European countries are facing a hard financial time that triggers hard political and strategic choices. States are cutting defense spending and abandoning sectors of their defense industries. These individual decisions pose significant risks to the whole Euro-Atlantic security community by creating capability gaps. These hard choices need not be the only option for European governments: Smart defense is a solution for ensuring effective transatlantic defense and overcoming budgetary pressures in the long term.
Smart defense means that two or more countries seek to pool and share existing capabilities and/or to jointly develop new programs that would have been unaffordable for an individual state. Shared sovereignty on equipment can help bridge capability gaps and guarantees access to technologies and capacities as well as security of supply.
Now, how to implement Smart defense effectively? On this matter, bilateral (or trilateral) cooperation can provide significant advantages but it requires that states finally break some political taboos.
First, when working bilaterally, partners can be chosen according to geographic or cultural proximity but also in an ad-hoc manner when a common need is identified. Second, one country can work on various projects with different partners according to its own needs and capacities. Third, the reduced number of countries involved in each program makes it easier to negotiate and harmonize procurement processes and timing. Fourth, bilateral initiatives can prevent technical difficulties such as those encountered on the A400M program. Thus, it is a flexible and efficient solution.
Just like pooling coal and steel would have been a difficult task if carried out among 27 partners, developing and sharing defense equipment is almost impossible with that same number of countries. However, bilateral or trilateral programs do not impede multilateral cooperation and interoperability with other partners. Exchanges of officers, common training and multilateral exercises remain an easy and inexpensive solution for building mutual trust and interoperability on the ground.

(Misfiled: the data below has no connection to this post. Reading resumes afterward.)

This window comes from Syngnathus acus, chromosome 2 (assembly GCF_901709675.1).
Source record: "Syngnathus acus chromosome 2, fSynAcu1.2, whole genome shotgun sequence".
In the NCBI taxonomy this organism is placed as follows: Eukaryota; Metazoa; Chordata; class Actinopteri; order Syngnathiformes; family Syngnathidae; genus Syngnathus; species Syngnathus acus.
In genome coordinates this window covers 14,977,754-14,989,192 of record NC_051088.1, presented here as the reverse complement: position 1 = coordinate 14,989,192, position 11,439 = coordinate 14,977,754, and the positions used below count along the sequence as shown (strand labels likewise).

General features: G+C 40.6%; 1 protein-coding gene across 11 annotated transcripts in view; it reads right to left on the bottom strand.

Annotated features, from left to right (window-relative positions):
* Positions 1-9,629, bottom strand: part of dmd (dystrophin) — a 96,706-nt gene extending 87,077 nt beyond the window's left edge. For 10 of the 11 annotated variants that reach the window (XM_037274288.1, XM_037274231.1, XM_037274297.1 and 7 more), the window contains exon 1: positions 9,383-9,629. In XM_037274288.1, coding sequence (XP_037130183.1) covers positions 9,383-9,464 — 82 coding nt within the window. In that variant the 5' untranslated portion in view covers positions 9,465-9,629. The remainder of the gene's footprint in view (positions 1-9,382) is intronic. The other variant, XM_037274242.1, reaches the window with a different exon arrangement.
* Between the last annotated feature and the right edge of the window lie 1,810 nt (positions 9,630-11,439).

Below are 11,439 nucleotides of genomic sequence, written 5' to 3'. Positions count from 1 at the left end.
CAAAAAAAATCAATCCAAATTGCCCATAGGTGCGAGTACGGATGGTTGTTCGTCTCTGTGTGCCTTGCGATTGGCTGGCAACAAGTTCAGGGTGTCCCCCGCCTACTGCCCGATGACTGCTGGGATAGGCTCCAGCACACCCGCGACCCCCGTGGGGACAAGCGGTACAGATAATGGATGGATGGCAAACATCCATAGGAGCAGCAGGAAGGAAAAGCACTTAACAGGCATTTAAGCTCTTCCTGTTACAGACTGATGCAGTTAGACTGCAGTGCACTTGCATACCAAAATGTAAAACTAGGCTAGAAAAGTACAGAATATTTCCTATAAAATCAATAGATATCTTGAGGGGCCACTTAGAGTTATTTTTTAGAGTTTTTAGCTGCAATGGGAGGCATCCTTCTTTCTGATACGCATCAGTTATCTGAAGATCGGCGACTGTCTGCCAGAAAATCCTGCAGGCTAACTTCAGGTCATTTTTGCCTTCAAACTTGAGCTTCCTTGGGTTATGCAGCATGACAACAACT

The main challenge for the success of Smart defense is coordination. Indeed, specialization among European countries must be supervised so as to avoid that the same problems we currently face with unilateral decisions on budgets and equipment be replaced by bilateral ones.
Here, NATO clearly has a role to play in conjunction with the EDA. Together they must ensure that no single European country is abandoning sectors of its defense industry while a bilateral or multilateral solution could have been found and that no country is launching a new program without having first considered a joint solution. Besides, multilateral institutions have to make sure that European countries have easy access to information concerning planned cuts and developments among their fellow members.
Now, there are two possible pitfalls. First, bilateral initiatives are often viewed as lying outside the framework of multilateral institutions. Yet NATO member states now have to acknowledge that finding solutions to the decrease in defense budgets will benefit every NATO country even though the solutions are bilateral ones. Bilateral-multilateral cooperation is not a zero-sum game.
Second, and more importantly, defense cooperation is often perceived as being either EU- or NATO-oriented and frank discussions are avoided on this matter. But the institutional framework of defense cooperation must not be a taboo. We need not consider NATO and the EU as competing or complementary organizations. as they rely mainly on the same states and their capabilities. Preserving critical capabilities and embracing technological progress are one thing, institutional competition and political debates are another.
When working on a joint project, small can be beautiful but it can also be smarter. Hence, bilateral or trilateral initiatives should be encouraged among NATO partners. This must be done with careful monitoring and coordination and in this matter NATO and the EU should work in conjunction and transparently. The main challenges facing NATO countries as far as Smart defense is concerned are neither financial nor technical: they are political. In order to make progress in the pooling and sharing of capabilities, NATO member countries need to break the EU-NATO taboo as it can only be detrimental to mutual trust and efficient cooperation.
Alice Pannier is a postgraduate student in International Relations at Université Paris 1.